What does the color of a star indicate?
The color of a star mostly indicates a star's temperature, and it can also suggest the star's age.
Astronomers have long used stars' color to identify their temperature, and they created a classification system called spectral classes to do so, which places stars into a category based on their temperature:
Class O stars, which are blue in color, are the hottest, and class M stars, which are red in color, are the coldest. This can be tricky to remember, as we typically think of blue as a cool color and red as a hot one. Thus, it's helpful to understand the reason blue stars are hot and red ones are cool:
Remember that the temperature of an object is a direct measure of the amount of motion within it. The hotter the star, the faster its particles move and the more energy they radiate.
Cool stars radiate most of their energy in the red and infrared region of the electromagnetic spectrum — which means shorter wavelengths and less energy.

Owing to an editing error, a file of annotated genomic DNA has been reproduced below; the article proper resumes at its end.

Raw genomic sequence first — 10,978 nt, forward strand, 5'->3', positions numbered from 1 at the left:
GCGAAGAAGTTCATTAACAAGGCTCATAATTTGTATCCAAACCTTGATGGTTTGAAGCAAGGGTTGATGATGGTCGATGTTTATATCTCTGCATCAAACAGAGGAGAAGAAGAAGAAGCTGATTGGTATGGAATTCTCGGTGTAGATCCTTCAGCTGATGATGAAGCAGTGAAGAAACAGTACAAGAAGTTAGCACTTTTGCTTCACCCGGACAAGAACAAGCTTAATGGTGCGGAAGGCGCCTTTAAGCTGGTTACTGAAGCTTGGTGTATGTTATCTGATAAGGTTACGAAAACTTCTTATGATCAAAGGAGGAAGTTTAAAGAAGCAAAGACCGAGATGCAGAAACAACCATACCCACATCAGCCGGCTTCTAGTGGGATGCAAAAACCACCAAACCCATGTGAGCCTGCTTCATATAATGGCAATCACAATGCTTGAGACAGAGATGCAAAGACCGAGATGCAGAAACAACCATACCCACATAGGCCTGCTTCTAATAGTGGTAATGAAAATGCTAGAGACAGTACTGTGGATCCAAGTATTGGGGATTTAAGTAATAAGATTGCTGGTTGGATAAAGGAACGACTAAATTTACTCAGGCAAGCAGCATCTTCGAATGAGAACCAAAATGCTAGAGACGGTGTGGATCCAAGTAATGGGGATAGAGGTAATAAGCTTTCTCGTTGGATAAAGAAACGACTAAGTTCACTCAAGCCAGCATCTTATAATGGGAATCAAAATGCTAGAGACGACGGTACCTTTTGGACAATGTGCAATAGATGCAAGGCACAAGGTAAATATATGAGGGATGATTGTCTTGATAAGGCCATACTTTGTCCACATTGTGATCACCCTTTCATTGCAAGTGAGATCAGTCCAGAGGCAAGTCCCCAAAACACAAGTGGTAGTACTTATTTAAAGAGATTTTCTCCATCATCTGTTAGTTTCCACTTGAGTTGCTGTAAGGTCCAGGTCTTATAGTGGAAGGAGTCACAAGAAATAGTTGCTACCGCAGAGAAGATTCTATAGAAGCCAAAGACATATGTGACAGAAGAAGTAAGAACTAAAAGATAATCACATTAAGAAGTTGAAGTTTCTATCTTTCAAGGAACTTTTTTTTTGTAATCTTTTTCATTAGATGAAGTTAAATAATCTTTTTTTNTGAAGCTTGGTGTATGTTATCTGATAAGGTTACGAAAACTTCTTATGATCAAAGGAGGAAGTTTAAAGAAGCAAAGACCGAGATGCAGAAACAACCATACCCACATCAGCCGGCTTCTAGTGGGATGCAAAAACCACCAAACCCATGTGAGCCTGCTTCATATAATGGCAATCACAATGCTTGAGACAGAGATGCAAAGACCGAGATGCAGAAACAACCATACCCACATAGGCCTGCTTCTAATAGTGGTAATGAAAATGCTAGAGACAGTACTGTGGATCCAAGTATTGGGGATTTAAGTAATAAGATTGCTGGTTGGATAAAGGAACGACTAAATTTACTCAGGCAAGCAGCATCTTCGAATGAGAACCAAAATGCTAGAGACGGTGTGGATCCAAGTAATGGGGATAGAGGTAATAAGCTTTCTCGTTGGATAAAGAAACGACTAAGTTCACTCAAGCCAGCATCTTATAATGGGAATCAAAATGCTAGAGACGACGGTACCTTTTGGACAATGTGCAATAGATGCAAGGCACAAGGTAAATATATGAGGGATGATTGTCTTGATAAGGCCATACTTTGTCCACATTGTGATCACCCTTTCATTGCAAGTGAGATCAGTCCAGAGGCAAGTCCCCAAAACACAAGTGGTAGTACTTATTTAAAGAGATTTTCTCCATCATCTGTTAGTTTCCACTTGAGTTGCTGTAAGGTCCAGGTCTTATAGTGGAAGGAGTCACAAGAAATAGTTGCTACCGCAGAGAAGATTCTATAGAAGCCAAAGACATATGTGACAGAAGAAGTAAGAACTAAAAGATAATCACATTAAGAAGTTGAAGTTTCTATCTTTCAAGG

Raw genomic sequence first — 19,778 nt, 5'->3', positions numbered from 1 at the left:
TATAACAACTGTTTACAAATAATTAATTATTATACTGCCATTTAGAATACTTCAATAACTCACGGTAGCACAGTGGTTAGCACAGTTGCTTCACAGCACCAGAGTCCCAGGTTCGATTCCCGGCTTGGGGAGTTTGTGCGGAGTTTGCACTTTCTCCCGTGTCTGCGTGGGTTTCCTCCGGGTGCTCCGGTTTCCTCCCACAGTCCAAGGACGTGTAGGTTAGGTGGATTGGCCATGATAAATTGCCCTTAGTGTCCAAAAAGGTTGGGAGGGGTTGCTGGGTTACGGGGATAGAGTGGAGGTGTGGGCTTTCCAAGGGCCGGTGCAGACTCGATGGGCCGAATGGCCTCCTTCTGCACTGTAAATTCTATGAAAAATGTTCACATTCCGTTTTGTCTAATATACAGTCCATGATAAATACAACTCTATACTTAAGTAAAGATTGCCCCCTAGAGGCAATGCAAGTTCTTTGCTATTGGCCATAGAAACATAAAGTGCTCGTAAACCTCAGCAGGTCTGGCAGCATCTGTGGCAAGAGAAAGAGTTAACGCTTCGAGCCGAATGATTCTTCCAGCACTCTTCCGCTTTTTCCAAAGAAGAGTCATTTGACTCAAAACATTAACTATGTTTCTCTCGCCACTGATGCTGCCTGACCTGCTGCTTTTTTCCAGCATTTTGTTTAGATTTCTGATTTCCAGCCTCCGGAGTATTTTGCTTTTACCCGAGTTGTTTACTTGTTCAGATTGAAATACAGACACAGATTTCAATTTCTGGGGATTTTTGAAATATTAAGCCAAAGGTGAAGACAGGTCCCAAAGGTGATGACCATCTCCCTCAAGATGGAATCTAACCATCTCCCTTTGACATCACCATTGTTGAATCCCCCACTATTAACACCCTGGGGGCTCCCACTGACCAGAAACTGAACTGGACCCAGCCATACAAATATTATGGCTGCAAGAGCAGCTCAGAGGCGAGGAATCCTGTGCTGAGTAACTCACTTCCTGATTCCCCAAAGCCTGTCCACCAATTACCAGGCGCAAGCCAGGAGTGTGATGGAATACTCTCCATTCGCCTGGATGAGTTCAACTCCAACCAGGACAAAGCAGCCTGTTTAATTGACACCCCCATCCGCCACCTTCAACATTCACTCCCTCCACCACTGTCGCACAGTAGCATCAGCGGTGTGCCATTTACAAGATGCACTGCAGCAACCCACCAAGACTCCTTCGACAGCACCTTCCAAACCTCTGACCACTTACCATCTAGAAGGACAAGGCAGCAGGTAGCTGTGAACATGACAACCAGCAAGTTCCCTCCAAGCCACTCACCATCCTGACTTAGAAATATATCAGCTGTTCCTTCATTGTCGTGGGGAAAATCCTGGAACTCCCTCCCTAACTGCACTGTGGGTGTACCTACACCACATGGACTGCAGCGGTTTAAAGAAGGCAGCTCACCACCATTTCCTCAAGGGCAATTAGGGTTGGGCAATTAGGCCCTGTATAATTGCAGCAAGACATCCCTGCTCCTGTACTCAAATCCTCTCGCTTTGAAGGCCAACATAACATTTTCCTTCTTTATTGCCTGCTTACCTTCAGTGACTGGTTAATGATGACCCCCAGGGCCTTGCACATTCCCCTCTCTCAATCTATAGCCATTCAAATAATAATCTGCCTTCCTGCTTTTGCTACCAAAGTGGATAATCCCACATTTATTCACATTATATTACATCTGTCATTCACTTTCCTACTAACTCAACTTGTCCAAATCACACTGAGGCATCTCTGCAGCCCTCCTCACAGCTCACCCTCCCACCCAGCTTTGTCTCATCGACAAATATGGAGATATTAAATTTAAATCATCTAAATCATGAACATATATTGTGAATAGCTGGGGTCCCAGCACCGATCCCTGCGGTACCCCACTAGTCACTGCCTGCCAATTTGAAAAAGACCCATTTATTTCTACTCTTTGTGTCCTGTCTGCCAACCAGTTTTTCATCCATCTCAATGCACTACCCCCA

Thus, they appear red, while hot stars — in which particles are moving much more quickly — emit more energy and thus emit mostly at blue and ultra-violet wavelengths, making them appear blue or white.
Throughout most of a star's life, it is burning hydrogen at its core, which creates lots of energy and thus makes it appear blue. As stars age, they run out of hydrogen to burn, decreasing the amount of energy they emit. Thus, younger stars can appear bluer while older ones appear more red, and in this way, a star's color can tell us something about that star's age.